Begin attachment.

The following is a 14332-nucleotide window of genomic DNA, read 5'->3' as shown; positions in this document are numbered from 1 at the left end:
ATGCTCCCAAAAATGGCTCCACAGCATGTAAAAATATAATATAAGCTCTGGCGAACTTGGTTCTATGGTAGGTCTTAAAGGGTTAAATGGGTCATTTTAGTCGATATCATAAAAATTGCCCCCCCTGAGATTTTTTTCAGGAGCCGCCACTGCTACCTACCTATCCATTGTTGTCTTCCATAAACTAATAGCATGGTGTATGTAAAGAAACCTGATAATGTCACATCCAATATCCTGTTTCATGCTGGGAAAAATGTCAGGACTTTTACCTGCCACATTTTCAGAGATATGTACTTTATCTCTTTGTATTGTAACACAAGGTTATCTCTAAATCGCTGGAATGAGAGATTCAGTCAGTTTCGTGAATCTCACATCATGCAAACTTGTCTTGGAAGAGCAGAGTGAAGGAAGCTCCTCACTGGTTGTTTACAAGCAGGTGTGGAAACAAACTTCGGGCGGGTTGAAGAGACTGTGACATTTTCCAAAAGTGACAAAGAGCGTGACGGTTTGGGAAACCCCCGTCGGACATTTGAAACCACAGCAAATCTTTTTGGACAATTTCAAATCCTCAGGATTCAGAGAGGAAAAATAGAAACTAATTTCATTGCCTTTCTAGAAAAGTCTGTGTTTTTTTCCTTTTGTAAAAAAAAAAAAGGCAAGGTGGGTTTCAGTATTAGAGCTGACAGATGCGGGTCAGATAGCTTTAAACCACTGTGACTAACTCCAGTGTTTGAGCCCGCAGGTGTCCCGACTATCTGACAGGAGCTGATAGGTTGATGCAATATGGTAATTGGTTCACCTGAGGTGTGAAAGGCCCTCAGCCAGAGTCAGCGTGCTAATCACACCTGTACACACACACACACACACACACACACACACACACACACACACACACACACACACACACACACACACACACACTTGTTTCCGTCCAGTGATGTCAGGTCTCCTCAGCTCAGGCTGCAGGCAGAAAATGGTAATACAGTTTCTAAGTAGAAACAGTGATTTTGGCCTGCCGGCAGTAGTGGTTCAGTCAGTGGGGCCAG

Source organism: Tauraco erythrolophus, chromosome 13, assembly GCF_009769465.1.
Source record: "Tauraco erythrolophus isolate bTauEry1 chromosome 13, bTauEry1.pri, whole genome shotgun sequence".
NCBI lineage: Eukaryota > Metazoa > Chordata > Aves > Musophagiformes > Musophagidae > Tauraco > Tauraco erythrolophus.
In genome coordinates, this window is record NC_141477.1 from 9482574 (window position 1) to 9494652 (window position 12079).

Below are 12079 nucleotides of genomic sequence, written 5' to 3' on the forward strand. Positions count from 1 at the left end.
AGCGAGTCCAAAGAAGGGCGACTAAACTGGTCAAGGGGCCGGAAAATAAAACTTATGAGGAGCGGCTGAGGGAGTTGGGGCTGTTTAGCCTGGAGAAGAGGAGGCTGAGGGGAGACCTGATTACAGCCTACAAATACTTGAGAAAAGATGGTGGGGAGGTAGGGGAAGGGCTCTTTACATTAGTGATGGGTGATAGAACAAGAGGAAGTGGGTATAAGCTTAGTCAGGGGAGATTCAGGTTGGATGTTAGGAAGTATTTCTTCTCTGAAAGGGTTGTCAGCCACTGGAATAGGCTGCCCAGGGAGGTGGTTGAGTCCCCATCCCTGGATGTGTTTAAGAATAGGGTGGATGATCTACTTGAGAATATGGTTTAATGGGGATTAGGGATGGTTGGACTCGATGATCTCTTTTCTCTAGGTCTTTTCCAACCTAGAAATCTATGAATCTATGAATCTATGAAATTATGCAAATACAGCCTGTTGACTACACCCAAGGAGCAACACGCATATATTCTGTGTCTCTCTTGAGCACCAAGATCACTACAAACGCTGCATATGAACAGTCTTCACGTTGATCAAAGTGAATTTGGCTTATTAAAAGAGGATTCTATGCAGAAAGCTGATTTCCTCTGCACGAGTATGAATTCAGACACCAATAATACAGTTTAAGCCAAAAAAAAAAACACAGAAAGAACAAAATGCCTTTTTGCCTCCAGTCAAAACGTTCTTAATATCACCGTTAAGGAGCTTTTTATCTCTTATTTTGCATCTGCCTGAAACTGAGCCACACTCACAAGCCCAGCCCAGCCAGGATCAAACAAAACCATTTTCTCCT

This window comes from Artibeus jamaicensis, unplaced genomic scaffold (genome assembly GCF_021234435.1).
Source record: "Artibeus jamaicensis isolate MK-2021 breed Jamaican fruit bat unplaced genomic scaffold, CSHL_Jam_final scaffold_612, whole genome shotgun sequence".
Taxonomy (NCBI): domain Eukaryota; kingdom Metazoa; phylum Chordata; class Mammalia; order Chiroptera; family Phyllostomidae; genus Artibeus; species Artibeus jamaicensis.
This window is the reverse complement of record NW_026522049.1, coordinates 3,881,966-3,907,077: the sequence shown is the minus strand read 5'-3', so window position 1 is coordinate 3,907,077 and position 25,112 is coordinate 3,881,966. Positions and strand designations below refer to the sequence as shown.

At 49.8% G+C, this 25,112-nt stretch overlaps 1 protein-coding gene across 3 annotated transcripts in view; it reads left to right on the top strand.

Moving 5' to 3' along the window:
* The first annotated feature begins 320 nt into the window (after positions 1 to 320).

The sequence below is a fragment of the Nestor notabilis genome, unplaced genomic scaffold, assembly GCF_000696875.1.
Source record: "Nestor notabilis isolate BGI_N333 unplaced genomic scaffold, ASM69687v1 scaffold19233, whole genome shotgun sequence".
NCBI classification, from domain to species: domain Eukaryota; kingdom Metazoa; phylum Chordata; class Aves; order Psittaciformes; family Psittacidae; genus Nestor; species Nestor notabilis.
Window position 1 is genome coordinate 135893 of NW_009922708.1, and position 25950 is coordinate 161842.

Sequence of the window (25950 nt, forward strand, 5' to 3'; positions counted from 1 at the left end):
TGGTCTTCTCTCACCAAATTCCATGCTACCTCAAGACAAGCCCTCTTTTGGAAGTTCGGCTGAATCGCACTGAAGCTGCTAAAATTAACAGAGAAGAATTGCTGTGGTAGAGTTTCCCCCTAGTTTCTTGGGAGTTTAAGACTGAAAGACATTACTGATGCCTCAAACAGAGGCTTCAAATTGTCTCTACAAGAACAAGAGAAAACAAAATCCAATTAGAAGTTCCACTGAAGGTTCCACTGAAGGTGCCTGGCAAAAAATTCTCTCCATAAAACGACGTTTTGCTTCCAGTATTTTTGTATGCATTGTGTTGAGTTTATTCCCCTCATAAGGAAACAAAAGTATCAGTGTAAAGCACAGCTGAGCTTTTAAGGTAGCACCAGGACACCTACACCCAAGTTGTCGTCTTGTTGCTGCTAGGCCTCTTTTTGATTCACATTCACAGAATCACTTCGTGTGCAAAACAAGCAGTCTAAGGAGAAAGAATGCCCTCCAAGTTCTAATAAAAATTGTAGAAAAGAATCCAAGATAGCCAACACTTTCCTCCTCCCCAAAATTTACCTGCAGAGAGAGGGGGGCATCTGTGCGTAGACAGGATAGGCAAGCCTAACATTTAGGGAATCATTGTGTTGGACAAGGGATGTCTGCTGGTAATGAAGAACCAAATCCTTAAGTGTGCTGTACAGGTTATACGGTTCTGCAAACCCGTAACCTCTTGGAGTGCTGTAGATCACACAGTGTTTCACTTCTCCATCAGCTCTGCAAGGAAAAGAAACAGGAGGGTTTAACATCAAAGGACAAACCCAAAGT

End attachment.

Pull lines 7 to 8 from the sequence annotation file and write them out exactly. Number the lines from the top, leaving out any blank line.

Below are 12079 nucleotides of genomic sequence, written 5' to 3' on the forward strand. Positions count from 1 at the left end.
AGCGAGTCCAAAGAAGGGCGACTAAACTGGTCAAGGGGCCGGAAAATAAAACTTATGAGGAGCGGCTGAGGGAGTTGGGGCTGTTTAGCCTGGAGAAGAGGAGGCTGAGGGGAGACCTGATTACAGCCTACAAATACTTGAGAAAAGATGGTGGGGAGGTAGGGGAAGGGCTCTTTACATTAGTGATGGGTGATAGAACAAGAGGAAGTGGGTATAAGCTTAGTCAGGGGAGATTCAGGTTGGATGTTAGGAAGTATTTCTTCTCTGAAAGGGTTGTCAGCCACTGGAATAGGCTGCCCAGGGAGGTGGTTGAGTCCCCATCCCTGGATGTGTTTAAGAATAGGGTGGATGATCTACTTGAGAATATGGTTTAATGGGGATTAGGGATGGTTGGACTCGATGATCTCTTTTCTCTAGGTCTTTTCCAACCTAGAAATCTATGAATCTATGAATCTATGAAATTATGCAAATACAGCCTGTTGACTACACCCAAGGAGCAACACGCATATATTCTGTGTCTCTCTTGAGCACCAAGATCACTACAAACGCTGCATATGAACAGTCTTCACGTTGATCAAAGTGAATTTGGCTTATTAAAAGAGGATTCTATGCAGAAAGCTGATTTCCTCTGCACGAGTATGAATTCAGACACCAATAATACAGTTTAAGCCAAAAAAAAAAACACAGAAAGAACAAAATGCCTTTTTGCCTCCAGTCAAAACGTTCTTAATATCACCGTTAAGGAGCTTTTTATCTCTTATTTTGCATCTGCCTGAAACTGAGCCACACTCACAAGCCCAGCCCAGCCAGGATCAAACAAAACCATTTTCTCCT